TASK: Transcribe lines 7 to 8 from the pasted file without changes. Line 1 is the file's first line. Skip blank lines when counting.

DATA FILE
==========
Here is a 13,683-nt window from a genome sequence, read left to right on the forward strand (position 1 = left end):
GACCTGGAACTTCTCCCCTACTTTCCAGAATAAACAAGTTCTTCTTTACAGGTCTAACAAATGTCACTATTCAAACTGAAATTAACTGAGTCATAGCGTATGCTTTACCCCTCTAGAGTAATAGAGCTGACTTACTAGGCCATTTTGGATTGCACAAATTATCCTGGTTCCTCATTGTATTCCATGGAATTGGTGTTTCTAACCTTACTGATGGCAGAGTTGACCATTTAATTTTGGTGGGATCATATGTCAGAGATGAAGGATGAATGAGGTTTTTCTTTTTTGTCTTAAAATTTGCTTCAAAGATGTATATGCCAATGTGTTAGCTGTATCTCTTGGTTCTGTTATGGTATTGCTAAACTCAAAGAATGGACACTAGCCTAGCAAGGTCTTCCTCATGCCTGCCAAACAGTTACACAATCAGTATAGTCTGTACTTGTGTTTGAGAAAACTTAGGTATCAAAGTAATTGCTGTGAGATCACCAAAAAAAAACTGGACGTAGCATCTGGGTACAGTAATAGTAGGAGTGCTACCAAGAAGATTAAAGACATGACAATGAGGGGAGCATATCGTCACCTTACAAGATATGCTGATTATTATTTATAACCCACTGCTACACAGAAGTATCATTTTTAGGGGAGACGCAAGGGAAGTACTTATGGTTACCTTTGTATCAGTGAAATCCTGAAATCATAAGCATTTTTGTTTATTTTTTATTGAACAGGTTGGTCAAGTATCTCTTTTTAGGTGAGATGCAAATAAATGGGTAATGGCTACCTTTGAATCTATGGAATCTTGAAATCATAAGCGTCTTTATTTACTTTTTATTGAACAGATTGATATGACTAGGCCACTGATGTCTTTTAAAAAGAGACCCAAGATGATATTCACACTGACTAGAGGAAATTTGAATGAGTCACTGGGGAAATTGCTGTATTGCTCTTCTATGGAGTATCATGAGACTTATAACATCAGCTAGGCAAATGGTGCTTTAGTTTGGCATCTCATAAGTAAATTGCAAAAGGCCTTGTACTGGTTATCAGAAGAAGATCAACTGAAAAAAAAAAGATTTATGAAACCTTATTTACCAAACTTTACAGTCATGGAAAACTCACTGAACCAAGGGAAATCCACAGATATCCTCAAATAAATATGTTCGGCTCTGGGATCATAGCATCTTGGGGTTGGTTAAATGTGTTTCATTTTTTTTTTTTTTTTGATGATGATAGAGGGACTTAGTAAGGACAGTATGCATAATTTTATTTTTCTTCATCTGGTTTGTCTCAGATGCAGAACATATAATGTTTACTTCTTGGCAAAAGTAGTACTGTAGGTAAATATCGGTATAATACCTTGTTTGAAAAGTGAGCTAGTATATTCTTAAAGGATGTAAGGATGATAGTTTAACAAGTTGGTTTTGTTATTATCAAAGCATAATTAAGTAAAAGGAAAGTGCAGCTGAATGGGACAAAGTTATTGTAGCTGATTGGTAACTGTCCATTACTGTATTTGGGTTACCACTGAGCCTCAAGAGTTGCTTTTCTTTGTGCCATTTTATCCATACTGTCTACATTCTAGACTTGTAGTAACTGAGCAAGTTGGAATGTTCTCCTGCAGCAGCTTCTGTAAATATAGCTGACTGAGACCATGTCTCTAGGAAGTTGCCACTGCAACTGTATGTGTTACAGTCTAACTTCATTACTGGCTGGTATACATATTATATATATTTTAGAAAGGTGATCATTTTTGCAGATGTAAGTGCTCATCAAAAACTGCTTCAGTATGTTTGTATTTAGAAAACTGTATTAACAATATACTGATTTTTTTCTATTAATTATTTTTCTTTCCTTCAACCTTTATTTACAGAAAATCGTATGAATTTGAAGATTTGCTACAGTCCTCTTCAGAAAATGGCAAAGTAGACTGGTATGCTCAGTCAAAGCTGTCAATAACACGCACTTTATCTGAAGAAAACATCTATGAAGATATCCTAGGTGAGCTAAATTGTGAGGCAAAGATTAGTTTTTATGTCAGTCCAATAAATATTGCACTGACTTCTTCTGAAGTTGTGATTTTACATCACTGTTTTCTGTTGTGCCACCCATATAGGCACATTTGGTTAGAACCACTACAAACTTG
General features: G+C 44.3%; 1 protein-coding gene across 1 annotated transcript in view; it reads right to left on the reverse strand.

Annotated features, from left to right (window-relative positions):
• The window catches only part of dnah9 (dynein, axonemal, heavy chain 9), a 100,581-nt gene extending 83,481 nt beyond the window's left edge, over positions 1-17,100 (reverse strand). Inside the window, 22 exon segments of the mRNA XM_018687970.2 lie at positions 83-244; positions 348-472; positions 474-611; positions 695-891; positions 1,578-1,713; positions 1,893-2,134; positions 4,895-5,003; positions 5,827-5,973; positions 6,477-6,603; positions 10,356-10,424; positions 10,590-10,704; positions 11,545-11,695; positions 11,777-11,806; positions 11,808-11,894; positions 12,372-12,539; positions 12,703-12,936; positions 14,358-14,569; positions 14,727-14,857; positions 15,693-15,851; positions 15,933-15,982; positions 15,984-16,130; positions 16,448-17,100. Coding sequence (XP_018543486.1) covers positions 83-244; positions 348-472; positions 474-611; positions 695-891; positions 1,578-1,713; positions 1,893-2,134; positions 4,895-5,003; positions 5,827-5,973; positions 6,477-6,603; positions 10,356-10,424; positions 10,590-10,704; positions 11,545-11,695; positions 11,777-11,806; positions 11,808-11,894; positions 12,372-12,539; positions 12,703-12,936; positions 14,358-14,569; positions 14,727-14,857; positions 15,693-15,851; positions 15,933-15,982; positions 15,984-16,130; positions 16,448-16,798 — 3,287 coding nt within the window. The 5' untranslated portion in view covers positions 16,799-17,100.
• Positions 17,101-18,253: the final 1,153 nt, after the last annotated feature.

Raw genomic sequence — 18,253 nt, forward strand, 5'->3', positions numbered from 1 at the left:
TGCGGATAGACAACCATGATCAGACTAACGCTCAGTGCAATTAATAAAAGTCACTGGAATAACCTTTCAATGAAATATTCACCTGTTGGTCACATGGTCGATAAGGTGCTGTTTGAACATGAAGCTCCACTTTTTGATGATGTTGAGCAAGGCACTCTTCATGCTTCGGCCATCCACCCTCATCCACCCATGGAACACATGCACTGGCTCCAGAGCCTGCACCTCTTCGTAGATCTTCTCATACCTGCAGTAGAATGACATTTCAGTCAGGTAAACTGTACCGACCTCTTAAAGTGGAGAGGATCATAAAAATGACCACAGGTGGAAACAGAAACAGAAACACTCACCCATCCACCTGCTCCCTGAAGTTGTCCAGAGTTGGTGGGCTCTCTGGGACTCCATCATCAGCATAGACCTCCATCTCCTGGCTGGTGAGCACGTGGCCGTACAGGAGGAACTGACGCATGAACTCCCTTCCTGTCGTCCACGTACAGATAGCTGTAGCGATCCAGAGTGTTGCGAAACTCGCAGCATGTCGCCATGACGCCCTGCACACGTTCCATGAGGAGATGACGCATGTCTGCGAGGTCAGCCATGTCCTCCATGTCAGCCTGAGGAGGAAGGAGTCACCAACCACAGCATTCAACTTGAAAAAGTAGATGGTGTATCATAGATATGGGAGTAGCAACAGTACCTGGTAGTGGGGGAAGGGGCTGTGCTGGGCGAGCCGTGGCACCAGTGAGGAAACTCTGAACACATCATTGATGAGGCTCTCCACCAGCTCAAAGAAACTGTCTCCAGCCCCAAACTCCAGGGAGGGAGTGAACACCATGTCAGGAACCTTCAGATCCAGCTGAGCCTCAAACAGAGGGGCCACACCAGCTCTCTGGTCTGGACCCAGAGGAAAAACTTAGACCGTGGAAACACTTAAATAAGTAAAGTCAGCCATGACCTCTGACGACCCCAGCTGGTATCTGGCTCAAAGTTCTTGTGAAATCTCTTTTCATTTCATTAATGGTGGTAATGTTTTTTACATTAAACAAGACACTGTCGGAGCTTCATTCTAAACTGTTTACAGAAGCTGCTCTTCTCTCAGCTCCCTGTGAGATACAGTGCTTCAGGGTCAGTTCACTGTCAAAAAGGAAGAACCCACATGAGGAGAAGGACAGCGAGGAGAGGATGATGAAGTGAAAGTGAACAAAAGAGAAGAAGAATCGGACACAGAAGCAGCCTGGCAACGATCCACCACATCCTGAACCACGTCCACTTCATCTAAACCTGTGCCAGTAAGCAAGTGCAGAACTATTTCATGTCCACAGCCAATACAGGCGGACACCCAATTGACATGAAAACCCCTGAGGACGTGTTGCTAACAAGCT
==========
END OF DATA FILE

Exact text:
Raw genomic sequence — 18,253 nt, forward strand, 5'->3', positions numbered from 1 at the left:
TGCGGATAGACAACCATGATCAGACTAACGCTCAGTGCAATTAATAAAAGTCACTGGAATAACCTTTCAATGAAATATTCACCTGTTGGTCACATGGTCGATAAGGTGCTGTTTGAACATGAAGCTCCACTTTTTGATGATGTTGAGCAAGGCACTCTTCATGCTTCGGCCATCCACCCTCATCCACCCATGGAACACATGCACTGGCTCCAGAGCCTGCACCTCTTCGTAGATCTTCTCATACCTGCAGTAGAATGACATTTCAGTCAGGTAAACTGTACCGACCTCTTAAAGTGGAGAGGATCATAAAAATGACCACAGGTGGAAACAGAAACAGAAACACTCACCCATCCACCTGCTCCCTGAAGTTGTCCAGAGTTGGTGGGCTCTCTGGGACTCCATCATCAGCATAGACCTCCATCTCCTGGCTGGTGAGCACGTGGCCGTACAGGAGGAACTGACGCATGAACTCCCTTCCTGTCGTCCACGTACAGATAGCTGTAGCGATCCAGAGTGTTGCGAAACTCGCAGCATGTCGCCATGACGCCCTGCACACGTTCCATGAGGAGATGACGCATGTCTGCGAGGTCAGCCATGTCCTCCATGTCAGCCTGAGGAGGAAGGAGTCACCAACCACAGCATTCAACTTGAAAAAGTAGATGGTGTATCATAGATATGGGAGTAGCAACAGTACCTGGTAGTGGGGGAAGGGGCTGTGCTGGGCGAGCCGTGGCACCAGTGAGGAAACTCTGAACACATCATTGATGAGGCTCTCCACCAGCTCAAAGAAACTGTCTCCAGCCCCAAACTCCAGGGAGGGAGTGAACACCATGTCAGGAACCTTCAGATCCAGCTGAGCCTCAAACAGAGGGGCCACACCAGCTCTCTGGTCTGGACCCAGAGGAAAAACTTAGACCGTGGAAACACTTAAATAAGTAAAGTCAGCCATGACCTCTGACGACCCCAGCTGGTATCTGGCTCAAAGTTCTTGTGAAATCTCTTTTCATTTCATTAATGGTGGTAATGTTTTTTACATTAAACAAGACACTGTCGGAGCTTCATTCTAAACTGTTTACAGAAGCTGCTCTTCTCTCAGCTCCCTGTGAGATACAGTGCTTCAGGGTCAGTTCACTGTCAAAAAGGAAGAACCCACATGAGGAGAAGGACAGCGAGGAGAGGATGATGAAGTGAAAGTGAACAAAAGAGAAGAAGAATCGGACACAGAAGCAGCCTGGCAACGATCCACCACATCCTGAACCACGTCCACTTCATCTAAACCTGTGCCAGTAAGCAAGTGCAGAACTATTTCATGTCCACAGCCAATACAGGCGGACACCCAATTGACATGAAAACCCCTGAGGACGTGTTGCTAACAAGCT